Trends in Viral Hepatitis Cost-Effectiveness Studies | Page 2
Published Online: December 18, 2012
Sammy Saab, MD; Young Choi, BS; Harman Rahal; Kun Li, MS; and Myron Tong, MD
From the more than 850 published papers related to hepatitis B and C infection, 77 met our entry criteria (Figure 1). Out of the 77 original cost-effectiveness analyses, 31 were hepatitis B related and 46 were hepatitis C related. Of the 46 hepatitis C treatment cost-effectiveness studies, 5 studies (10.9%) assessed different durations of interferon therapy,20-24 8 studies (17.4%) compared interferon and ribavirin with interferon, 25-32 5 studies (10.9%) compared pegylated interferon and ribavirin with no treatment,33-37 and 15 studies (32.6%) compared pegylated interferon and ribavirin with interferon and ribavirin.38-52 Of 46 hepatitis C–related studies, 5 (10.9%) compared the use of pegylated interferon alfa 2a plus ribavirin with pegylated interferon alfa 2b plus ribavirin.53-57 In 5 of 46 studies (10.9%), pegylated interferon and ribavirin were compared with pegylated interferon or interferon monotherapy. 51,52,58-60 In 18 of 46 studies (39.1%), there was an additional no-treatment arm.23,24,27,29,30,33-37,50,51,53,57-63 One study (2.2%) compared 2 different durations of treatment with pegylated interferon alfa 2a plus ribavirin,64 while one other study (2.2%) compared peginterferon with interferon and interferon plus ribavirin treatments.65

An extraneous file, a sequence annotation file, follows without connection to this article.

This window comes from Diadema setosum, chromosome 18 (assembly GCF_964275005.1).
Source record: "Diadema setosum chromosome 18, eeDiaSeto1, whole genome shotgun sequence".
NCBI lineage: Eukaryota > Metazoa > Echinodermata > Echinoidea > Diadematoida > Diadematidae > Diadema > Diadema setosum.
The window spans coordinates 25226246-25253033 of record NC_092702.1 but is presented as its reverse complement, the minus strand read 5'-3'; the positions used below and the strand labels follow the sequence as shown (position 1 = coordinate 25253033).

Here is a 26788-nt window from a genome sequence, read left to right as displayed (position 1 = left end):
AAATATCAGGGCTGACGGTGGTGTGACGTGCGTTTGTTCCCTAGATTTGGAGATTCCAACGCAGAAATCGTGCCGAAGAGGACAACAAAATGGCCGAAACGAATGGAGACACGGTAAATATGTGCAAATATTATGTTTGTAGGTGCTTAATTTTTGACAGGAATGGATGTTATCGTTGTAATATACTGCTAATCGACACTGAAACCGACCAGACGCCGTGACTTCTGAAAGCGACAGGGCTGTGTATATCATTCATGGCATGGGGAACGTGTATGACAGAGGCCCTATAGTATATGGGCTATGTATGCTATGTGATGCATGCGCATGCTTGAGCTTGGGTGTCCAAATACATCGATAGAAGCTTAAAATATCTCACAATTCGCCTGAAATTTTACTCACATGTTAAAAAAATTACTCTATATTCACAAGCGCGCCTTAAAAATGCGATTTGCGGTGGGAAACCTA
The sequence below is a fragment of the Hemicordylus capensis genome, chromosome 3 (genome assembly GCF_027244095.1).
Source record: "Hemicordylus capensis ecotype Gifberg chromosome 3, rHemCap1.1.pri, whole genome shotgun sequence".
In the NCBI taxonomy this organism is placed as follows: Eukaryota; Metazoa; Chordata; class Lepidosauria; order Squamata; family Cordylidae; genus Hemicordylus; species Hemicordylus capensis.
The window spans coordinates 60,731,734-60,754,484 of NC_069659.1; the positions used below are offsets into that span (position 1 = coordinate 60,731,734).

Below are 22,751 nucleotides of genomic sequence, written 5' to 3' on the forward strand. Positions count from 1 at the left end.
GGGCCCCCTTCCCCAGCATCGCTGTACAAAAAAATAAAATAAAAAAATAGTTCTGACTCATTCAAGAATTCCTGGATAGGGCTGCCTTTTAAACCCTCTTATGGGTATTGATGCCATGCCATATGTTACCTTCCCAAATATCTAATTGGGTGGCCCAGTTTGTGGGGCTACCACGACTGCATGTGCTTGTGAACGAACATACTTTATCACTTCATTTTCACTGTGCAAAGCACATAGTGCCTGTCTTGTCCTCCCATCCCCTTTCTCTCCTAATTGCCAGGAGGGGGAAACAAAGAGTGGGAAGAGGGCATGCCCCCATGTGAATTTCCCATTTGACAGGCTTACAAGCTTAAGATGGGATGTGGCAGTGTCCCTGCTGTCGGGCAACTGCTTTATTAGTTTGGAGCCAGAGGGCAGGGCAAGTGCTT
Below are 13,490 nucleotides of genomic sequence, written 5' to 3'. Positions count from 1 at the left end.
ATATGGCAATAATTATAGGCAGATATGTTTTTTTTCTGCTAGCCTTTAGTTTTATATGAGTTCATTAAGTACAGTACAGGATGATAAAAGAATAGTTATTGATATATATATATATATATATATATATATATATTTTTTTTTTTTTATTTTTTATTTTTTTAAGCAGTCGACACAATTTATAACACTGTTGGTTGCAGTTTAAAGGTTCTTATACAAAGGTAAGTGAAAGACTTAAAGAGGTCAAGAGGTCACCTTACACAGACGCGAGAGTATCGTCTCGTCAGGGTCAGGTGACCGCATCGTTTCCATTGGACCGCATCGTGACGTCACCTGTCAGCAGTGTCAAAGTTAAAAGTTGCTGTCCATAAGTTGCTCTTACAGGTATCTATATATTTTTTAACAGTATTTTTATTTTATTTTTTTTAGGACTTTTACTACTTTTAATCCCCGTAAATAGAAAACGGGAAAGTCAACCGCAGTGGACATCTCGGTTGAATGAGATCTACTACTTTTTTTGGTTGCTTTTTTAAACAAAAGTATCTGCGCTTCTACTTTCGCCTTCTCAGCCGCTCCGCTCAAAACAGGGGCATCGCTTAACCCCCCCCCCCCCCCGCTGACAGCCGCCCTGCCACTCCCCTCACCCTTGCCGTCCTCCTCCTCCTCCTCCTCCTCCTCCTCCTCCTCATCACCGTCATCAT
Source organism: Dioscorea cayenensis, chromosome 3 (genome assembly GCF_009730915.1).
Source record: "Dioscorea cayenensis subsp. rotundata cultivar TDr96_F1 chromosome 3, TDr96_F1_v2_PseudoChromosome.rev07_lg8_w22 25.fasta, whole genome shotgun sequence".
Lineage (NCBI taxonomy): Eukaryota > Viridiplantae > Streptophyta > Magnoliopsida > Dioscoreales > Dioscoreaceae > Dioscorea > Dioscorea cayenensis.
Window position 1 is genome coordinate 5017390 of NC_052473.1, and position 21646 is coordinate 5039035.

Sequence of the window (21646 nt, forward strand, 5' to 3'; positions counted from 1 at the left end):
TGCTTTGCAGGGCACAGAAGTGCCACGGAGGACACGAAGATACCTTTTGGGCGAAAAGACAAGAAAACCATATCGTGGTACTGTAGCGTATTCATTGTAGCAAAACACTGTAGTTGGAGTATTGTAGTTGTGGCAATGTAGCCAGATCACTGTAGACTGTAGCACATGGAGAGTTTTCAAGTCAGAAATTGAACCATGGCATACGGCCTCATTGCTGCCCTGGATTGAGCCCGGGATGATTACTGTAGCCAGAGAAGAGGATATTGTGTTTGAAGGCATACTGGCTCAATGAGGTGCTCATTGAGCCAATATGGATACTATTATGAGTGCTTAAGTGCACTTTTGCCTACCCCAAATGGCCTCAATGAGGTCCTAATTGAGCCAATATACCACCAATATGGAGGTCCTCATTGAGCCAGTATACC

Of the 31 hepatitis B cost-effectiveness studies, 4 studies (12.9%) compared interferon with no treatment,66-69 5 studies (16.1%) compared interferon with nucleos(t)ide analogue,70-74 and 7 studies (15.2%) compared pegylated interferon with nucleos(t)ide analogue.75-81 In 3 of 31 studies (9.7%) there was an additional comparison with interferon.76,79,80 Of the 31 studies, 13 (41.9%) compared nucleotide with nucleos(t) ide analogues.82-95 One study (3.2%) specifically compared the use of a nucleoside analogue with no treatment.96
The characteristics of the studies are shown in Table 1. Most studies (46 of 77 [59.74%]) utilized a cost-effectiveness ratio below $20,000/QALY in reaching a main conclusion for the study (P = .0002) (Figure 2). A total of 55 of 77 (71.4%) studies utilized ratios below the $50,000/QALY benchmark (P <.0001). Only 5 of 77 (6.49%) studies utilized ratios above $50,000/QALY. Of the 77 studies, 71 (92.2%) reported a favorable cost-effectiveness ratio in their conclusions (P <.0001).
Most of the studies (53 of 77 [68.8%]) fell within the intermediate quality score range of 12 to 14 (Figure 3). With regard to funding source, 39 of 77 (50.6%) papers reported funding by private industry and 11 of 77 (14.3%) papers reported academic funding. Of the 77 studies, 51 (66.2%) did not have a statement of disclosure. The locations in which most of the studies were carried out were the United States and Europe: 29 of 77 (37.7%) and 28 of 77 (36.3%), respectively. Most of the studies (60 of 77 [77.9%]) were published in journals with an impact factor of less than 4, and 46 of 77 (59.7%) papers were published between the years 2005 and 2011 (Figure 4).